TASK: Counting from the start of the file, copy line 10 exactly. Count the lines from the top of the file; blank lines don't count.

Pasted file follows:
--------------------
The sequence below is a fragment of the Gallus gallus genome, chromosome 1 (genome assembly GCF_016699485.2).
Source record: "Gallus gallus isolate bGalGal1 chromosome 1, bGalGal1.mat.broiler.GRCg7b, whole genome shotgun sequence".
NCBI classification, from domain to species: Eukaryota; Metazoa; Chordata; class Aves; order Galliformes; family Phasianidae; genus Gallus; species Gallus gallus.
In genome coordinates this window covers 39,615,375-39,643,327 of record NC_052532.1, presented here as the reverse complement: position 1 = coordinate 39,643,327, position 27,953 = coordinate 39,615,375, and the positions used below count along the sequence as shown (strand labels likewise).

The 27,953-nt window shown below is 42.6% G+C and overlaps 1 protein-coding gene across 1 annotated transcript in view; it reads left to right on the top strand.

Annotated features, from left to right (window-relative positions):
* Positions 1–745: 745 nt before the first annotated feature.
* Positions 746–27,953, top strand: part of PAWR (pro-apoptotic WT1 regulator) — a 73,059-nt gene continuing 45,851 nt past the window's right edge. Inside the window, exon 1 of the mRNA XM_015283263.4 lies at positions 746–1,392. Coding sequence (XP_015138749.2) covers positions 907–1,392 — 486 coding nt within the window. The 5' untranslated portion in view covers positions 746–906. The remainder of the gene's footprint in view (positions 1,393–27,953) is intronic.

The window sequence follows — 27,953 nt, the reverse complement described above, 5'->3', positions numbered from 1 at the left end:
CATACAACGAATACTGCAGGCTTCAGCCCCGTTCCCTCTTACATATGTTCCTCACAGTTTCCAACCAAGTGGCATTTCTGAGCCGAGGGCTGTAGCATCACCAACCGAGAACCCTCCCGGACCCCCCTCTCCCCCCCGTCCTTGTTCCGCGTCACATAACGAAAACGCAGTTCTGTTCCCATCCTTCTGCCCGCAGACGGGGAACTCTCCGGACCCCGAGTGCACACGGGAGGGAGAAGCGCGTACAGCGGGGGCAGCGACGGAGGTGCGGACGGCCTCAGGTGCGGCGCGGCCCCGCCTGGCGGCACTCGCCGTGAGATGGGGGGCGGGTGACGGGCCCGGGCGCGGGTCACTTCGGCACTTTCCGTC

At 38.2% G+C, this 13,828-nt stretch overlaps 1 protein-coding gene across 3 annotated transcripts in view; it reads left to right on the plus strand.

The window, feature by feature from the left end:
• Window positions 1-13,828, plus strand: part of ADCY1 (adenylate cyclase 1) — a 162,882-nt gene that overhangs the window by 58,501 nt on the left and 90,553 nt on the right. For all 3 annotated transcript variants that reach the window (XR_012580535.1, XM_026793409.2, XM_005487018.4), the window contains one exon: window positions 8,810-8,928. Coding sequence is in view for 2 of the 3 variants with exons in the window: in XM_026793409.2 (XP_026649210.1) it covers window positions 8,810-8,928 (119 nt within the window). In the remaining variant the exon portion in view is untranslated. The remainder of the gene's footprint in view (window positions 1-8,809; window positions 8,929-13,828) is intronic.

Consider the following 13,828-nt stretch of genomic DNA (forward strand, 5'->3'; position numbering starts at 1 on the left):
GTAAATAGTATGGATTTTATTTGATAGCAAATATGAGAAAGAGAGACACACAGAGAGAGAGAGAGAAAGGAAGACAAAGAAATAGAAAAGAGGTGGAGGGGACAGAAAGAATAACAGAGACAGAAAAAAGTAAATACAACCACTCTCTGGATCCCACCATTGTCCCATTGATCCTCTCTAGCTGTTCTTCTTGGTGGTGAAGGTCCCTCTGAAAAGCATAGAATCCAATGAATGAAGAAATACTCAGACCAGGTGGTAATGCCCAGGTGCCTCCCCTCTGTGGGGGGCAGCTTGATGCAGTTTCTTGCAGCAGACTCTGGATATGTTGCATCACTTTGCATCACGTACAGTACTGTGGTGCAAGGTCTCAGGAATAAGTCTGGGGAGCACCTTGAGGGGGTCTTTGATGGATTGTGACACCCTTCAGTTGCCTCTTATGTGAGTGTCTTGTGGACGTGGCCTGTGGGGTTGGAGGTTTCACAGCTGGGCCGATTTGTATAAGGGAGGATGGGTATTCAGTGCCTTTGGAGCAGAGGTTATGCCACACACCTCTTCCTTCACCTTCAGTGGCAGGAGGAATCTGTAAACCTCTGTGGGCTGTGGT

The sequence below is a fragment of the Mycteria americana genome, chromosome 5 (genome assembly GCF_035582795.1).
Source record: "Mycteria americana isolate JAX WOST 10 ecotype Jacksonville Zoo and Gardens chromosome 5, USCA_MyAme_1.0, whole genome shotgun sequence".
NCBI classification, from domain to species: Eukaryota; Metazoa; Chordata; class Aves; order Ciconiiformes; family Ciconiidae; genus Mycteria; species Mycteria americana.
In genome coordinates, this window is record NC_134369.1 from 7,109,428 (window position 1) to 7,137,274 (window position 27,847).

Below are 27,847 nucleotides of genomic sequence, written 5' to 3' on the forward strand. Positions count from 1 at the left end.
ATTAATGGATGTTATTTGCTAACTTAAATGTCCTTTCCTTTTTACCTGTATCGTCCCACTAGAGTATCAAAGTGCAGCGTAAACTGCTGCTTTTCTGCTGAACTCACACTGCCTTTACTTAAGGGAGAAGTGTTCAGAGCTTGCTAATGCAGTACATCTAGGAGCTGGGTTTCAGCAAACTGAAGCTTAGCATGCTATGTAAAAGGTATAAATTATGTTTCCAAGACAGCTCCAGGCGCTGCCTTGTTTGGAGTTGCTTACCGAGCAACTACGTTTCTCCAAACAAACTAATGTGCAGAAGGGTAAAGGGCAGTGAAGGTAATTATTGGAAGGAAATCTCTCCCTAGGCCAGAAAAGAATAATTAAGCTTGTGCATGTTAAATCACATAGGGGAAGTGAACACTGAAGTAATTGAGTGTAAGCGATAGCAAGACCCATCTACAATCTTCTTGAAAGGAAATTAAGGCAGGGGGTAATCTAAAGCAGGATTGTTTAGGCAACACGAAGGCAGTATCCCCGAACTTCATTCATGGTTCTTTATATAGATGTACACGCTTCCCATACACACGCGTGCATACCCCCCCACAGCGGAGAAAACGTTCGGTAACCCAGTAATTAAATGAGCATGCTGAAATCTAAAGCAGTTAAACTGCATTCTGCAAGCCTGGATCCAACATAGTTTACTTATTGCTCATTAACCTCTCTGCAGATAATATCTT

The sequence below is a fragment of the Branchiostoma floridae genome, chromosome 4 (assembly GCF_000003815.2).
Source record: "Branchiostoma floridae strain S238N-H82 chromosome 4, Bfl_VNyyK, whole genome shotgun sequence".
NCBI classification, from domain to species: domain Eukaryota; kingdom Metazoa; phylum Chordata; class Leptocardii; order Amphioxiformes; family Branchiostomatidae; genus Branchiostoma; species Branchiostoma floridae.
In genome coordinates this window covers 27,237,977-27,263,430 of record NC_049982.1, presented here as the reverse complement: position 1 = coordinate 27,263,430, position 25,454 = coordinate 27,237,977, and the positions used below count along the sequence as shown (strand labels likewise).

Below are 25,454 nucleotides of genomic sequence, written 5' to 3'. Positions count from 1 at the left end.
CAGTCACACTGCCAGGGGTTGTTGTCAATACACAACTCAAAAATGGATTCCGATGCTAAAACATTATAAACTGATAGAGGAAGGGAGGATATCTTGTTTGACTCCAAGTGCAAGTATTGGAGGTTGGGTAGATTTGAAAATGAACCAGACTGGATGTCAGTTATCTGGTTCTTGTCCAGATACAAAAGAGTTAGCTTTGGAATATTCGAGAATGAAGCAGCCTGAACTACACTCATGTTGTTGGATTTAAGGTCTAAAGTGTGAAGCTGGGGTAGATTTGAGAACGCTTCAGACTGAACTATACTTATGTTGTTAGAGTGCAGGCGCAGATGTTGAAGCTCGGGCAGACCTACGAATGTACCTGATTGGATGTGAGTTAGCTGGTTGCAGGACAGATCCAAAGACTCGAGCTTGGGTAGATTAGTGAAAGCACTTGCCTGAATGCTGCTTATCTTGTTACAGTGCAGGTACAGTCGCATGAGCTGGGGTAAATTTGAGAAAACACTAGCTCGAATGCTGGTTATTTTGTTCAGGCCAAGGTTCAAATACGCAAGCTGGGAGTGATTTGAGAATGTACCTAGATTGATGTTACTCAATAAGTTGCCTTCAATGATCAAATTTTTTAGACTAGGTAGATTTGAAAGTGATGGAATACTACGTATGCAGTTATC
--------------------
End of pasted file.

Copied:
CATACAACGAATACTGCAGGCTTCAGCCCCGTTCCCTCTTACATATGTTCCTCACAGTTTCCAACCAAGTGGCATTTCTGAGCCGAGGGCTGTAGCATCACCAACCGAGAACCCTCCCGGACCCCCCTCTCCCCCCCGTCCTTGTTCCGCGTCACATAACGAAAACGCAGTTCTGTTCCCATCCTTCTGCCCGCAGACGGGGAACTCTCCGGACCCCGAGTGCACACGGGAGGGAGAAGCGCGTACAGCGGGGGCAGCGACGGAGGTGCGGACGGCCTCAGGTGCGGCGCGGCCCCGCCTGGCGGCACTCGCCGTGAGATGGGGGGCGGGTGACGGGCCCGGGCGCGGGTCACTTCGGCACTTTCCGTC